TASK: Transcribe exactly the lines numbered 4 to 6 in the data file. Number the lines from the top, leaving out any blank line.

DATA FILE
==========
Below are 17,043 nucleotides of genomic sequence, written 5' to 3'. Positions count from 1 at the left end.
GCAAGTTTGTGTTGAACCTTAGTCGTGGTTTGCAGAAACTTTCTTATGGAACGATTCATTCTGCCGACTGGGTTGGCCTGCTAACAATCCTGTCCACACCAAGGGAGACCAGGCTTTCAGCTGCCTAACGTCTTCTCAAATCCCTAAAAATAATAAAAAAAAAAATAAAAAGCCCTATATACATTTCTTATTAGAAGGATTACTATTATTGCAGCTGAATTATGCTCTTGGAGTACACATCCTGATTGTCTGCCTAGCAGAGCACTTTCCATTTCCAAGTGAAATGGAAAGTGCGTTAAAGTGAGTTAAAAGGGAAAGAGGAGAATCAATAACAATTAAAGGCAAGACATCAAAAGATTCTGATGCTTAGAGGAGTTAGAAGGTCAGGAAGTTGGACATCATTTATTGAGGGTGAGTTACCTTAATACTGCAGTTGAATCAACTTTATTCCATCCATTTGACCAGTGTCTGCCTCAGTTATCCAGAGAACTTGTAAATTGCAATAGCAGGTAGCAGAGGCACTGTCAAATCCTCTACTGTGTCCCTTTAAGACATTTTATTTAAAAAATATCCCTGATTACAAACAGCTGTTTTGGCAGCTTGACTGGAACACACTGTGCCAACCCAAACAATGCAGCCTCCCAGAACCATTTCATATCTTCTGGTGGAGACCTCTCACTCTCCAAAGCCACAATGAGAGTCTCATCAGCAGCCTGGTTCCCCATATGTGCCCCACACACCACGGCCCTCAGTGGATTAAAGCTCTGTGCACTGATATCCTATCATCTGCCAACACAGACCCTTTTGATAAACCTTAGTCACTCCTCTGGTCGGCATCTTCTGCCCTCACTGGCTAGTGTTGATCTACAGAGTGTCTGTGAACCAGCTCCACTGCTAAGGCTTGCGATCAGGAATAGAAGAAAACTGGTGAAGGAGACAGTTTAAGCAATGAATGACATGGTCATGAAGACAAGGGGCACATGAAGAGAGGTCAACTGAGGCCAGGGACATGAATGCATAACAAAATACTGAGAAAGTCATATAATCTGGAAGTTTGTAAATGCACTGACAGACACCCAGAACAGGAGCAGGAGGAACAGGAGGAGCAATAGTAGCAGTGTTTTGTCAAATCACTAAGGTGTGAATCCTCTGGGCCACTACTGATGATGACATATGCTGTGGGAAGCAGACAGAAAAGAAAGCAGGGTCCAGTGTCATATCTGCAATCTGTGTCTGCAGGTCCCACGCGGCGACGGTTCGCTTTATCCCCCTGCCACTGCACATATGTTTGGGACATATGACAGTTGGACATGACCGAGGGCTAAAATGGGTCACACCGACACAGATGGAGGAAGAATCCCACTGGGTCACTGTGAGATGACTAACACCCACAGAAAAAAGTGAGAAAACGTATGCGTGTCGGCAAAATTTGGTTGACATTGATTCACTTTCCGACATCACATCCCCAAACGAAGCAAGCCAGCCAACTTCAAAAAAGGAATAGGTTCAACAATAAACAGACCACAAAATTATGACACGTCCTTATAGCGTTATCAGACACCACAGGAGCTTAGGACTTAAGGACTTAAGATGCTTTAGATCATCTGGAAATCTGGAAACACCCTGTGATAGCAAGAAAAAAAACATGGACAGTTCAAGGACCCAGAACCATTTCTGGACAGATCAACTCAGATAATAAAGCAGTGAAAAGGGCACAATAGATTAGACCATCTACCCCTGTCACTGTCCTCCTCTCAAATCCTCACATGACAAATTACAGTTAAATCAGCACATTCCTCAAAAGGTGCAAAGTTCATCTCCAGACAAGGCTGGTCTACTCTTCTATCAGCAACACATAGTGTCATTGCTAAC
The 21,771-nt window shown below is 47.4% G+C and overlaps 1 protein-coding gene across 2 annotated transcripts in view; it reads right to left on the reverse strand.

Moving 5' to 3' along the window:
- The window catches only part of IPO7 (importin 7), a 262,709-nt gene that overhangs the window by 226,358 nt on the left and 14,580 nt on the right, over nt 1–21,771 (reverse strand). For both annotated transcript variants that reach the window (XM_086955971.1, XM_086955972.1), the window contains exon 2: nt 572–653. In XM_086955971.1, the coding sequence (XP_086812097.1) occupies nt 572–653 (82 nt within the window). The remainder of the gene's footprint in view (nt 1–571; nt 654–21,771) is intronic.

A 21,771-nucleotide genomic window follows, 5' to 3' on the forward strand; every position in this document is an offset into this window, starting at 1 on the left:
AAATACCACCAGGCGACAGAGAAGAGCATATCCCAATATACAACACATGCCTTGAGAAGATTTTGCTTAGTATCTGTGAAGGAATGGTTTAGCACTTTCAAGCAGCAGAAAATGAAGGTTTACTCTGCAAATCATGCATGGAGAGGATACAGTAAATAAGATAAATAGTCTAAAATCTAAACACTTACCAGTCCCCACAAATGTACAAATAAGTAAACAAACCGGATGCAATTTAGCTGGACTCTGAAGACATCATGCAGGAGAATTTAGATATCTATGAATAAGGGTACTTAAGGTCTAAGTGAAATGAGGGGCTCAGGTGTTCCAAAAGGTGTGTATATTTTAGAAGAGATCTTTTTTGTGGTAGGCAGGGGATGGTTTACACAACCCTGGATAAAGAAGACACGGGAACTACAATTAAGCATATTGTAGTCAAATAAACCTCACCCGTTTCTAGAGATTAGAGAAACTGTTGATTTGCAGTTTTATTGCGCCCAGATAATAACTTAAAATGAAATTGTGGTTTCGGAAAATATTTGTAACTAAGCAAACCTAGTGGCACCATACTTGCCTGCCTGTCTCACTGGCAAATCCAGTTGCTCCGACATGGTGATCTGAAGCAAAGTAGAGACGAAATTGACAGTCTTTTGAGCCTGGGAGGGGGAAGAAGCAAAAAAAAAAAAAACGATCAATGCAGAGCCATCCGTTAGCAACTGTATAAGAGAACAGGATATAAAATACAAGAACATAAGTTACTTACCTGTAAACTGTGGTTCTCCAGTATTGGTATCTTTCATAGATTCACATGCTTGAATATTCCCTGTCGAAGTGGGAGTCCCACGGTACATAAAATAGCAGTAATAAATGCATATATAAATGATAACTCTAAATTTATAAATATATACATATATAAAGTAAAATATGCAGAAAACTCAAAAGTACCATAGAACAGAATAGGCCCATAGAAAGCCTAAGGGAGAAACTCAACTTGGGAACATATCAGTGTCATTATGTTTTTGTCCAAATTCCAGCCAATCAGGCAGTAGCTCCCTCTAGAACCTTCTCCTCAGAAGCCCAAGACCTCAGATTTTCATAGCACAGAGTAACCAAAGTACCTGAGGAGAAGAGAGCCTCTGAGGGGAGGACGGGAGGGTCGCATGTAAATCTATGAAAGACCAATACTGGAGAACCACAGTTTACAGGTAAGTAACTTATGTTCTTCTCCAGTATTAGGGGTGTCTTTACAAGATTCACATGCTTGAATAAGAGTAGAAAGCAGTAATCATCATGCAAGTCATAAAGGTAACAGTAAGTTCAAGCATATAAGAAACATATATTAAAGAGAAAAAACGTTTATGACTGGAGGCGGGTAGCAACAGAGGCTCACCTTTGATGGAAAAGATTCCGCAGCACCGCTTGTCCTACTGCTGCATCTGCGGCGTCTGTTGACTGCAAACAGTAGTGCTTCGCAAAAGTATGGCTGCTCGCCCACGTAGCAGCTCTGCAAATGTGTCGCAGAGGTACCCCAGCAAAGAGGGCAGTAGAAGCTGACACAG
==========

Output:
Moving 5' to 3' along the window:
- The window catches only part of IPO7 (importin 7), a 262,709-nt gene that overhangs the window by 226,358 nt on the left and 14,580 nt on the right, over nt 1–21,771 (reverse strand). For both annotated transcript variants that reach the window (XM_086955971.1, XM_086955972.1), the window contains exon 2: nt 572–653. In XM_086955971.1, the coding sequence (XP_086812097.1) occupies nt 572–653 (82 nt within the window). The remainder of the gene's footprint in view (nt 1–571; nt 654–21,771) is intronic.

A 21,771-nucleotide genomic window follows, 5' to 3' on the forward strand; every position in this document is an offset into this window, starting at 1 on the left: